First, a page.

Alice is betrothed to an idiotic fop of an English nobleman who she really has no love for. The first few minutes pretty much beat you over the head with showing you how independent and unique she is — too much so. At her engagement party where she is debating whether or not to say “Yes” to this clod, Alice escapes and falls down the proverbial rabbit hole, entering the magical world of “Underland.” Filled with strange and unique characters – a tyrannical queen, talking animals, bandersnatches, knights and such – Alice finds that she is there for one reason…to slay the treacherous Jabberwocky and restore the White Queen (Anne Hathaway) to her rightful place on the throne.

The film is a visual delight filled with wonderous art direction, make-up, and computer effects in addition to Colleen Atwood’s imaginative costume design for these surreal characters. Danny Elfman’s score, though fitting, is quite easy to point out, as much of his work for Burton’s films sound very much alike. While in Underland, the movie is a treat to watch — it’s the beginning and end of the film, when Alice is in “the real world,” that the film falls short.

The performances here are wonderful and fun to watch.  As the despotic Red Queen with the enormous head, Helena Bonham Carter is deliciously fun. She is incredibly bossy here (“I need a pig!”) and barks her orders in quick, firm fashion. Though quite villainous, Carter does display a great sense of insecurity and envy towards her sister, the White Queen. You almost feel bad for her…almost!  Hathaway does a fine job as the White Queen who is committed to her altruistic vows. She doesn’t get to chew the scenery like her co-stars, but does an admirable job and has the right look/air of playing the good queen. The voice work of Alan Rickman (the Blue Caterpillar) is superb, which should be of no shock to anyone. His baritone voice is smooth and melodic and creates a great sense of mystery here. Stephen Fry plays the voice of the magical Cheshire Cat and he too is wonderful to listen to.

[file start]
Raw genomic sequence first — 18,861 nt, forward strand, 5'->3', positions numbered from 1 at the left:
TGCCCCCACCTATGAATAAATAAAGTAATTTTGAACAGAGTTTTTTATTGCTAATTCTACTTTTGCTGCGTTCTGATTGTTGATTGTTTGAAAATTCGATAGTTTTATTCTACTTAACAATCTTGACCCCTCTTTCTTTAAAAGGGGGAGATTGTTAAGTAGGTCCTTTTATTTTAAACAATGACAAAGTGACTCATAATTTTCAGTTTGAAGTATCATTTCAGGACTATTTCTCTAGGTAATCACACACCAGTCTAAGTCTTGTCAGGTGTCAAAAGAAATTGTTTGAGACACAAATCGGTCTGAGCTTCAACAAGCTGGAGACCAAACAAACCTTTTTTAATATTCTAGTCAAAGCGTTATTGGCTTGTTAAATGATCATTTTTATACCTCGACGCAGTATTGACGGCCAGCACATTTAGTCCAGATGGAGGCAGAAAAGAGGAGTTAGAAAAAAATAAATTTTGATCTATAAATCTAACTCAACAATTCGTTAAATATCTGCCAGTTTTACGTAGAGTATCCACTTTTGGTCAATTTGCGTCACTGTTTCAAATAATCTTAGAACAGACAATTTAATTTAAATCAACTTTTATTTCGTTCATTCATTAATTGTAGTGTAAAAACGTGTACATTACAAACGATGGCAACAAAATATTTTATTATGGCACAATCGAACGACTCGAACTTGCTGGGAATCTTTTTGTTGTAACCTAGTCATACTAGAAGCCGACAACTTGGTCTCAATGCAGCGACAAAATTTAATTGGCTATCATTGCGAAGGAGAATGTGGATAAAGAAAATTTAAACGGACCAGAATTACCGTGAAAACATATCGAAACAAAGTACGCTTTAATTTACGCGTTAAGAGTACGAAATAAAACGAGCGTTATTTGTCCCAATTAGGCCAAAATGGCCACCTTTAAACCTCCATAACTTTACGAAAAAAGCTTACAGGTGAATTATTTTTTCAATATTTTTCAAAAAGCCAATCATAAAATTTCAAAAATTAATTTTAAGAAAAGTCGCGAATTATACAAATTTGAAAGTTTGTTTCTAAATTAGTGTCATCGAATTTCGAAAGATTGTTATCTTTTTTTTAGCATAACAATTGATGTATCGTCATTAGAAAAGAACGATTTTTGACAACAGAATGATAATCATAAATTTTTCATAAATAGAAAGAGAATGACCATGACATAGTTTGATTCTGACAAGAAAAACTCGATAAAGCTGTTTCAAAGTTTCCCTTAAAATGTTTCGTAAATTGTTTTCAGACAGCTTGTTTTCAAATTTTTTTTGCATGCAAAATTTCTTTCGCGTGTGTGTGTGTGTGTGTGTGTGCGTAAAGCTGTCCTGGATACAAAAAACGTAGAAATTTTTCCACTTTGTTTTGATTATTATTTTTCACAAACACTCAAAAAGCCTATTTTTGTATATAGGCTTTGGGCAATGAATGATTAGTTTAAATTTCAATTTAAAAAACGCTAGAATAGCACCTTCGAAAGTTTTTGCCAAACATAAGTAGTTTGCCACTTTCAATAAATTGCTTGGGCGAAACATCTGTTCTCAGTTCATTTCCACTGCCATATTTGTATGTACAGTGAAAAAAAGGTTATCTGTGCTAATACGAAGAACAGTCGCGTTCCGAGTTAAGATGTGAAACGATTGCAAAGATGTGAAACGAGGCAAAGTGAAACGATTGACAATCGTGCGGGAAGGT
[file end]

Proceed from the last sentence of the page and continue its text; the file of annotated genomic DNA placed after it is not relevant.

Of course the highlight here is Johnny Depp playing the infamous Mad Hatter. I’m not sure what to say about Mr. Depp other than the fact that I find him to be one of the handful of actors working today that truly immerses himself in a role and commits to the craft of performance in full force. A close friend and “student” of the late Marlon Brando, you can tell that much of Brando’s approach wore off. Depp has an uncanny chameleon-like ability and here, he comes up with his own unique interpretation of the Mad Hatter. He is sweet and gentle one moment, and forceful and a bit sinister the next. His lispy voice and eccentric manner (as well as his make-up and costume) fit the legendary character very well. He also plays a great protector to little Alice and there is a very sweet scene between the two when Alice has to say good-bye to her new friend. I found myself feeling great empathy for him throughout the film. There is also an incredible scene between Depp and Carter when he is brought in to her as a shackled prisoner. Great fun to watch!

This is a very engaging coming-of-age story where Alice has to figure out who she is, what she wants and has to find her “muchness” that she has apparently lost. Wasikowska, an actress I was not familiar with, does a nice job at playing the very demanding role where much of her work is done against a green screen – and her chemistry with Depp is strong.

All in all, I was upset that I didn’t get to witness this event on the big screen and I don’t see where all the negativity comes from — unless it was that expectations were set so high that Burton had to create a masterpiece in order to satisfy everyone. This film is not a masterpiece, but it is a very entertaining film that takes on its own interpretation while keeping the tone and feel of the book everyone knows. And though it does have a few flaws, I enjoyed it immensely.

Rating:   
Director: Tim Burton
Year:      2010

To watch the film trailer, please click here